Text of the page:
cycle depicts the life of the Virgin
Life of the Virgin
The Life of the Virgin, showing narrative scenes from the life of Mary, the mother of Jesus, is a common subject for pictorial cycles in Christian art, often complementing, or forming part of, a cycle on the Life of Christ. In both cases the number of scenes shown varies greatly with the space...

 and the life of Christ
Jesus
Jesus of Nazareth , commonly referred to as Jesus Christ or simply as Jesus or Christ, is the central figure of Christianity...

. It is regarded as one of the supreme masterpieces of the Early Renaissance
Renaissance
The Renaissance was a cultural movement that spanned roughly the 14th to the 17th century, beginning in Italy in the Late Middle Ages and later spreading to the rest of Europe. The term is also used more loosely to refer to the historical era, but since the changes of the Renaissance were not...

. That Giotto painted the Arena Chapel and that he was chosen by the Comune of Florence in 1334 to design the new campanile
Campanile
Campanile is an Italian word meaning "bell tower" . The term applies to bell towers which are either part of a larger building or free-standing, although in American English, the latter meaning has become prevalent.The most famous campanile is probably the Leaning Tower of Pisa...

(bell tower) of the Florence Cathedral are among the few certainties of his biography. Almost every other aspect of it is subject to controversy: his birthdate, his birthplace, his appearance, his apprenticeship, the order in which he created his works, whether or not he painted the famous frescoes at Assisi
Assisi
- Churches :* The Basilica of San Francesco d'Assisi is a World Heritage Site. The Franciscan monastery, il Sacro Convento, and the lower and upper church of St Francis were begun immediately after his canonization in 1228, and completed in 1253...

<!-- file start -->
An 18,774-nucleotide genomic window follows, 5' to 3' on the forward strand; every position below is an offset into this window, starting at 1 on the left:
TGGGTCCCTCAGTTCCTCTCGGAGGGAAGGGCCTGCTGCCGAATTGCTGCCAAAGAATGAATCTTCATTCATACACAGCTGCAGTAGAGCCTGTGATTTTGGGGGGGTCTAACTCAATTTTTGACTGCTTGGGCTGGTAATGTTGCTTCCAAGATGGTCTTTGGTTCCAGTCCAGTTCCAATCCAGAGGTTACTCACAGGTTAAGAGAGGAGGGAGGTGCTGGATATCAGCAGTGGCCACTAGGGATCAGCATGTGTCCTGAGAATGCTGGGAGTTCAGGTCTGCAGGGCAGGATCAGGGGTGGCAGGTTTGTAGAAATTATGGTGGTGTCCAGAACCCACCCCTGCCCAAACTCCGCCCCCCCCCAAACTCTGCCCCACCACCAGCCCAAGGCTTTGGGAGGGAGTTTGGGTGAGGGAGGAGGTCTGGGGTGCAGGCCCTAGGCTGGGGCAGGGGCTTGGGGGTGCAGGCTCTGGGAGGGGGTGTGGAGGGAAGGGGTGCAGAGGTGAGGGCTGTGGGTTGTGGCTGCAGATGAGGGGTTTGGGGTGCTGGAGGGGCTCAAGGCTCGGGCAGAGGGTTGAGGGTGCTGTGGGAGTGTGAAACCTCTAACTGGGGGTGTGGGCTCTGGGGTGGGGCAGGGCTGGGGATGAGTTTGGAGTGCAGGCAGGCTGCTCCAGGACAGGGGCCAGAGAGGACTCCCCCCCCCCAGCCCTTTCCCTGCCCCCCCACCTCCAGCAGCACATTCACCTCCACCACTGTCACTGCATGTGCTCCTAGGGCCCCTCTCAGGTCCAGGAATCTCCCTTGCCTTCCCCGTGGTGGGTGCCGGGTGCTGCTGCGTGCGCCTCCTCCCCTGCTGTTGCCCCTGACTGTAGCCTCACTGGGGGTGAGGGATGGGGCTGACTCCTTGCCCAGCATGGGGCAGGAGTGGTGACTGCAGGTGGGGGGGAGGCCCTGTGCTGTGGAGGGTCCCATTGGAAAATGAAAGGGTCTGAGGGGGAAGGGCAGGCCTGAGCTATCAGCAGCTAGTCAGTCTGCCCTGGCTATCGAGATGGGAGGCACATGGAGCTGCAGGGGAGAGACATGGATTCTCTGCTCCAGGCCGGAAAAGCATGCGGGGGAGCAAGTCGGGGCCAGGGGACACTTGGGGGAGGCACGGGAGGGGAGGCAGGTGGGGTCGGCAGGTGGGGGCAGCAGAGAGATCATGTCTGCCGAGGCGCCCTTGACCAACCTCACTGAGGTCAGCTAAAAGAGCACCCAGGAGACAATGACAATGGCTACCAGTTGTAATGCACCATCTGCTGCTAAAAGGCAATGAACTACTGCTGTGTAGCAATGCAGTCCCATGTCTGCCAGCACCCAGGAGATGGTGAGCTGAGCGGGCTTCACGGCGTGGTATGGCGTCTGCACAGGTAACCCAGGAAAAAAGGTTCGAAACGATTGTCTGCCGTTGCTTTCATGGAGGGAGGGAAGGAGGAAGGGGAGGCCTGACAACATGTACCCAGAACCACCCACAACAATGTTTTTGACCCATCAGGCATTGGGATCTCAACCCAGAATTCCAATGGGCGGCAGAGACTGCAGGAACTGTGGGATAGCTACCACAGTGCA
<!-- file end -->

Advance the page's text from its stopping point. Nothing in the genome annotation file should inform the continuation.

, and his burial place.

Early years


It has been traditional to hold that Giotto was born in a hilltop farmhouse, perhaps at Colle di Romagnano or Romignano; since 1850 a tower house in nearby Colle Vespignano, a hamlet 35 kilometres north of Florence, has borne a plaque claiming the honour of his birthplace, an assertion commercially publicized. Very recent research, however, has suggested that he was actually born in Florence, the son of a blacksmith. His father's name was Bondone, described in surviving public records as "a person of good standing". Most authors accept that Giotto was his real name, but it may have been an abbreviation of Ambrogio (Ambrogiotto) or Angelo (Angelotto).

The year of his death is calculated from the fact that Antonio Pucci, the town crier of Florence, wrote a poem in Giotto's honour in which it is stated that he was 70 at the time of his death. However, the word "seventy" fits into the rhyme of the poem better than would have a longer and more complex age, so it is possible that Pucci used artistic license.

In his Lives of the Artists, Giorgio Vasari
Giorgio Vasari
Giorgio Vasari was an Italian painter, writer, historian, and architect, who is famous today for his biographies of Italian artists, considered the ideological foundation of art-historical writing.-Biography:...

 relates that Giotto was a shepherd boy, a merry and intelligent child who was loved by all who knew him. The great Florentine painter Cimabue
Cimabue
Cimabue , also known as Bencivieni di Pepo or in modern Italian, Benvenuto di Giuseppe, was an Italian painter and creator of mosaics from Florence....

 discovered Giotto drawing pictures of his sheep on a rock. They were so lifelike that Cimabue approached Bondone and asked if he could take the boy as an apprentice. Cimabue
Cimabue
Cimabue , also known as Bencivieni di Pepo or in modern Italian, Benvenuto di Giuseppe, was an Italian painter and creator of mosaics from Florence....

 was one of the two most highly renowned painters of Tuscany
Tuscany
Tuscany is a region in Italy. It has an area of about 23,000 square kilometres and a population of about 3.75 million inhabitants. The regional capital is Florence ....

, the other being Duccio
Duccio
Duccio di Buoninsegna was one of the most influential Italian artists of his time. Born in Siena, Tuscany, he worked mostly with pigment and egg tempera and like most of his contemporaries painted religious subjects...

, who worked mainly in Siena
Siena